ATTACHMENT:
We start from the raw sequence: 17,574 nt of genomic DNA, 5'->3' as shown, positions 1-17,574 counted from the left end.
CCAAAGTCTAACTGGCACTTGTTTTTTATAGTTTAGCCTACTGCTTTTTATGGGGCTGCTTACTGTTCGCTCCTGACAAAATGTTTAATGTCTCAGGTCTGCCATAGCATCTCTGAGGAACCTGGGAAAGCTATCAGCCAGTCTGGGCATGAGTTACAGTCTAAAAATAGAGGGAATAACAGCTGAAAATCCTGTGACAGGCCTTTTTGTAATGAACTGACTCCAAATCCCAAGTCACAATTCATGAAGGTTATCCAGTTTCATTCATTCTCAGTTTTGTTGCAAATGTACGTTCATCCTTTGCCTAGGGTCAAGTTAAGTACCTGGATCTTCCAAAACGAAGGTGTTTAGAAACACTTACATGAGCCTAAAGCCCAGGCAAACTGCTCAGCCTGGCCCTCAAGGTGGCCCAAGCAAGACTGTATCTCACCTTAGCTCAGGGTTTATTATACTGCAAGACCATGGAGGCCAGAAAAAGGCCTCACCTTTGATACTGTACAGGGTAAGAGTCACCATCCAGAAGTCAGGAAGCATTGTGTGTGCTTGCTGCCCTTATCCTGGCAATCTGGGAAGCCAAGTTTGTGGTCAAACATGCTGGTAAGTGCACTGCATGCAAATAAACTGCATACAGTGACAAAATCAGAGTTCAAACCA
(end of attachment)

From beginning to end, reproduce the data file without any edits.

We start from the raw sequence: 17,574 nt of genomic DNA, 5'->3' as shown, positions 1-17,574 counted from the left end.
CCAAAGTCTAACTGGCACTTGTTTTTTATAGTTTAGCCTACTGCTTTTTATGGGGCTGCTTACTGTTCGCTCCTGACAAAATGTTTAATGTCTCAGGTCTGCCATAGCATCTCTGAGGAACCTGGGAAAGCTATCAGCCAGTCTGGGCATGAGTTACAGTCTAAAAATAGAGGGAATAACAGCTGAAAATCCTGTGACAGGCCTTTTTGTAATGAACTGACTCCAAATCCCAAGTCACAATTCATGAAGGTTATCCAGTTTCATTCATTCTCAGTTTTGTTGCAAATGTACGTTCATCCTTTGCCTAGGGTCAAGTTAAGTACCTGGATCTTCCAAAACGAAGGTGTTTAGAAACACTTACATGAGCCTAAAGCCCAGGCAAACTGCTCAGCCTGGCCCTCAAGGTGGCCCAAGCAAGACTGTATCTCACCTTAGCTCAGGGTTTATTATACTGCAAGACCATGGAGGCCAGAAAAAGGCCTCACCTTTGATACTGTACAGGGTAAGAGTCACCATCCAGAAGTCAGGAAGCATTGTGTGTGCTTGCTGCCCTTATCCTGGCAATCTGGGAAGCCAAGTTTGTGGTCAAACATGCTGGTAAGTGCACTGCATGCAAATAAACTGCATACAGTGACAAAATCAGAGTTCAAACCA